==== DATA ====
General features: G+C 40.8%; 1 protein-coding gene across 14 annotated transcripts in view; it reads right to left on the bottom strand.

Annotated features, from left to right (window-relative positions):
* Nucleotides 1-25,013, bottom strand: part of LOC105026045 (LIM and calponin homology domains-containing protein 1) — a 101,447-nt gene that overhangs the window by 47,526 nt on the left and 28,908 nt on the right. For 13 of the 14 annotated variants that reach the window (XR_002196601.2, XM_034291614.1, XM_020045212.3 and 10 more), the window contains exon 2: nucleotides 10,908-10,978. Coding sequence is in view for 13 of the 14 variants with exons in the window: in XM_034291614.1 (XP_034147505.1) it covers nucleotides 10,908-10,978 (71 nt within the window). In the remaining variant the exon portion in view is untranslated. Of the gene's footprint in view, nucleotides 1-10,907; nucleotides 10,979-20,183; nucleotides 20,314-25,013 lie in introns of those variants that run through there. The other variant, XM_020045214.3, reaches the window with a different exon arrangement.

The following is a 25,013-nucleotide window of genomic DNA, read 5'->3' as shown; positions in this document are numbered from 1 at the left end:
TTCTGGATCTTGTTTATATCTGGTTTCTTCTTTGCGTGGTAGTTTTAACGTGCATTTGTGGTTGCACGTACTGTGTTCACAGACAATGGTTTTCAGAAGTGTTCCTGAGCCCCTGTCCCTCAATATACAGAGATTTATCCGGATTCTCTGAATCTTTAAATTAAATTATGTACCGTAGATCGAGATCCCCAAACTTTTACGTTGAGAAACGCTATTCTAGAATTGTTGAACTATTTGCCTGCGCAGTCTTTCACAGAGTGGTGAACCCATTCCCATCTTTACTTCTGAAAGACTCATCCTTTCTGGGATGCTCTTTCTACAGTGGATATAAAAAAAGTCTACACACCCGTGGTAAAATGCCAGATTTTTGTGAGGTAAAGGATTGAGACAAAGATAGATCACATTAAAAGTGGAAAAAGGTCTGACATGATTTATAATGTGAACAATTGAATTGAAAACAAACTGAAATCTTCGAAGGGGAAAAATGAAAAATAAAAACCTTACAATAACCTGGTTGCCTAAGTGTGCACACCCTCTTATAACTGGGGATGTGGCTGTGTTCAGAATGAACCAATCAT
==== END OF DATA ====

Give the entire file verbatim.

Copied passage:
General features: G+C 40.8%; 1 protein-coding gene across 14 annotated transcripts in view; it reads right to left on the bottom strand.

Annotated features, from left to right (window-relative positions):
* Nucleotides 1-25,013, bottom strand: part of LOC105026045 (LIM and calponin homology domains-containing protein 1) — a 101,447-nt gene that overhangs the window by 47,526 nt on the left and 28,908 nt on the right. For 13 of the 14 annotated variants that reach the window (XR_002196601.2, XM_034291614.1, XM_020045212.3 and 10 more), the window contains exon 2: nucleotides 10,908-10,978. Coding sequence is in view for 13 of the 14 variants with exons in the window: in XM_034291614.1 (XP_034147505.1) it covers nucleotides 10,908-10,978 (71 nt within the window). In the remaining variant the exon portion in view is untranslated. Of the gene's footprint in view, nucleotides 1-10,907; nucleotides 10,979-20,183; nucleotides 20,314-25,013 lie in introns of those variants that run through there. The other variant, XM_020045214.3, reaches the window with a different exon arrangement.

The following is a 25,013-nucleotide window of genomic DNA, read 5'->3' as shown; positions in this document are numbered from 1 at the left end:
TTCTGGATCTTGTTTATATCTGGTTTCTTCTTTGCGTGGTAGTTTTAACGTGCATTTGTGGTTGCACGTACTGTGTTCACAGACAATGGTTTTCAGAAGTGTTCCTGAGCCCCTGTCCCTCAATATACAGAGATTTATCCGGATTCTCTGAATCTTTAAATTAAATTATGTACCGTAGATCGAGATCCCCAAACTTTTACGTTGAGAAACGCTATTCTAGAATTGTTGAACTATTTGCCTGCGCAGTCTTTCACAGAGTGGTGAACCCATTCCCATCTTTACTTCTGAAAGACTCATCCTTTCTGGGATGCTCTTTCTACAGTGGATATAAAAAAAGTCTACACACCCGTGGTAAAATGCCAGATTTTTGTGAGGTAAAGGATTGAGACAAAGATAGATCACATTAAAAGTGGAAAAAGGTCTGACATGATTTATAATGTGAACAATTGAATTGAAAACAAACTGAAATCTTCGAAGGGGAAAAATGAAAAATAAAAACCTTACAATAACCTGGTTGCCTAAGTGTGCACACCCTCTTATAACTGGGGATGTGGCTGTGTTCAGAATGAACCAATCAT